The political fallout of the disappearance and possible death of Saudi writer Jamal Khashoggi has continued to reverberate around the world, casting a cloud on a major investment conference aimed at promoting Saudi Crown Prince Mohammed bin Salman‘s plans for the kingdom.
A growing number of company executives, as well as media organisations, continued to pull out of the event, known as the “Davos in the Desert”, set for October 23 to 25.
On Monday, the Reuters news agency reported that the top executives of three American private equity firms, Stephen Schwarzman of Blackstone; Larry Fink of BlackRock; and Stephen Pagliuca of Bain Capital are pulling out of the summit.
Foreign capital is key to Saudi plans for economic diversification and job creation.
The crown prince, known as MBS, has aggressively pitched the kingdom as a destination for foreign investment.
Last year, MBS told Reuters that Blackstone and BlackRock Inc were planning to open offices in the kingdom.
Saudi Arabia’s Public Investment Fund (PIF), which hosts the conference, had tentatively committed $20bn to an infrastructure investment planned with Blackstone Group.
With the decision of Blackstone and BlackRock to skip the conference, it remains to be seen how Riyadh would react.
Meanwhile, CNBC reported that Ajay Banga, CEO of the credit card company, Mastercard, is also skipping the event.
In recent days, international business leaders have announced that they are pulling out of the kingdom’s upcoming investment forum.
They include the CEO of Uber, a company in which Saudi Arabia has invested billions of dollars; billionaire Richard Branson of the Virgin Group; JPMorgan Chase & Co Chief Executive Jamie Dimon; and Ford Motor Co Executive Chairman Bill Ford
They joined Viacom Inc CEO Bob Bakish, Los Angeles Times owner Patrick Soon-Shiong and World Bank President Jim Yong Kim, who have announced their decision not to attend.
The New York Times, CNN and CNBC have also announced they would not sponsor the event, and several prominent journalists have said they would not attend.
Riyadh pushing back
Saudi Arabia and its allies, however, are pushing back.
News that the CEO of Uber, Dara Khosrowshahi, would pull out of the conference drew angry responses from Riyadh.
The foreign minister of the neighbouring island kingdom of Bahrain, Khalid bin Ahmed Al Khalifa, tweeted on Sunday night that there should be a boycott against Uber both there and in Saudi Arabia.
Saudi’s PIF has invested $3.5bn in the ride-hailing app.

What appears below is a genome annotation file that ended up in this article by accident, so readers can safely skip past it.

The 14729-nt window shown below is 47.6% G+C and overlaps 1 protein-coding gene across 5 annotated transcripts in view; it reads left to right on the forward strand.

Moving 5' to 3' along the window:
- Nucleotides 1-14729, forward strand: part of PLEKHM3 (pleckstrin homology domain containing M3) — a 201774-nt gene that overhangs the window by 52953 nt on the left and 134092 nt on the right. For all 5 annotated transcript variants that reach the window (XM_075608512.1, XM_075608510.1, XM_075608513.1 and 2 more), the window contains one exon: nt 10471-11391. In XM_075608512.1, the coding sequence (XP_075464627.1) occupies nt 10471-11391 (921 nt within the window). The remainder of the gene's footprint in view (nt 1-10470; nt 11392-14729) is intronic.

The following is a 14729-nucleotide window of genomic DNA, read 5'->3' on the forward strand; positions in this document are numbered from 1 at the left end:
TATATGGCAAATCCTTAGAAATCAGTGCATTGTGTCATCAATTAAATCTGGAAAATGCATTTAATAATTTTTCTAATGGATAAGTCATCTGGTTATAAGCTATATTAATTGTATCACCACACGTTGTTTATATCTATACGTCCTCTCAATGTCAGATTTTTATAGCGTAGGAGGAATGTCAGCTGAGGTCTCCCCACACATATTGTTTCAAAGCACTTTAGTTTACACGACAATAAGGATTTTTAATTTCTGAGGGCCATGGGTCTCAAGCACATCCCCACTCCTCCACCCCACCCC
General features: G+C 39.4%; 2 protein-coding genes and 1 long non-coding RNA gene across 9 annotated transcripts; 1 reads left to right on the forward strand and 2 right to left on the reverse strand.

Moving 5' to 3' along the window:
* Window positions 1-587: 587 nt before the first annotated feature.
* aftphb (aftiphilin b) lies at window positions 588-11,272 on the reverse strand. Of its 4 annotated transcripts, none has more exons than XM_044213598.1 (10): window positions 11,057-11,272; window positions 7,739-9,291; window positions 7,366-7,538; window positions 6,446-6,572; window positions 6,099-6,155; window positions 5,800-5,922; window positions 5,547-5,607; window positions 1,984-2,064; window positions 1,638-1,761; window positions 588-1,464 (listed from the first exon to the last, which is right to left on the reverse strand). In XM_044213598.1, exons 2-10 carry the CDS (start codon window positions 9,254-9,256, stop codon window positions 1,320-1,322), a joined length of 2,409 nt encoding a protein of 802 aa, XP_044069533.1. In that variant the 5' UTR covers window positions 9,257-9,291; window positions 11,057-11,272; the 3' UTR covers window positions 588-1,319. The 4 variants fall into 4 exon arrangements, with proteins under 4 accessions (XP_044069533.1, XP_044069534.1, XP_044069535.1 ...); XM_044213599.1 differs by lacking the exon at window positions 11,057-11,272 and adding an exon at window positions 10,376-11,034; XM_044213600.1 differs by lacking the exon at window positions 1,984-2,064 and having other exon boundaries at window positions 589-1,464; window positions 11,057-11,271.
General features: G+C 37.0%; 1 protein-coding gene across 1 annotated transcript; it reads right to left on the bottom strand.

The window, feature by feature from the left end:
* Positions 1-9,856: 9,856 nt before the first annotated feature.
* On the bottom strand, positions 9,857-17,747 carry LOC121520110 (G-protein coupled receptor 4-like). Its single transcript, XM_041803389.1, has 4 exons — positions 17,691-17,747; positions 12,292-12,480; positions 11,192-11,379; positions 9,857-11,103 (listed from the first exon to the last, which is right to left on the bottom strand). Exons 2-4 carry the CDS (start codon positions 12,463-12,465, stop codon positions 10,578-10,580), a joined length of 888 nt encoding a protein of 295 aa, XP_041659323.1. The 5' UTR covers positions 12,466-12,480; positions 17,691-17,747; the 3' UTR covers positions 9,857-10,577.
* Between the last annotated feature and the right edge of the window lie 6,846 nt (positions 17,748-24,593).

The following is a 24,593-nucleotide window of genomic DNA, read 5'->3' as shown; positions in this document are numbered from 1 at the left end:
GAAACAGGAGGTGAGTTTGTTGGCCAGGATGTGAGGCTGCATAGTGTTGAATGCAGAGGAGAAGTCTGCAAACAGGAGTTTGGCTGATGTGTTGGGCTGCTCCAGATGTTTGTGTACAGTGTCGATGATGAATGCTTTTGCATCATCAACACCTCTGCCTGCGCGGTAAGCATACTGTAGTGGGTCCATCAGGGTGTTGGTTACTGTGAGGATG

Similar campaigns trended on social media in Saudi Arabia and the United Arab Emirates.
UAE businessman Khalaf Ahmad al-Habtoor urged a boycott of Virgin Group, which has suspended discussions with PIF over a planned $1bn investment.
On Monday, organisers of the conference, which is not affiliated to the World Economic Forum in Davos, announced that it will go ahead as scheduled.
“With more than 150 speakers confirmed from over 140 different organisations, including 17 global partner organisations, the FII (Future Investment Initiative) programme will closely examine how investment can be used to drive growth opportunities, fuel innovation and tackle global challenges,” PIF said in a statement.
This is a moment when morality and business have become aligned. SoftBank shares down 5.5% because of their ties with the Saudi regime. https://t.co/QhZm9D5Pgl
— Bill Browder (@Billbrowder) October 15, 2018
As a result of the tensions, the Saudi stock exchange, only months earlier viewed as a darling of frontier investors, plunged as much as seven percent at one point on Sunday, before closing down over four percent. On Monday, Riyadh’s Tadawul exchange closed up four percent.
Concerns appeared to spread on Monday to Japan’s SoftBank, which has invested tens of billions of dollars of Saudi government funds.
SoftBank was down over seven percent in trading on Tokyo’s stock exchange.
Khashoggi has written extensively about Saudi Arabia, criticising its war in Yemen, its recent diplomatic spat with Canada and its arrest of women’s rights activists after the lifting of a ban on women driving. Those policies are all seen as initiatives of the crown prince.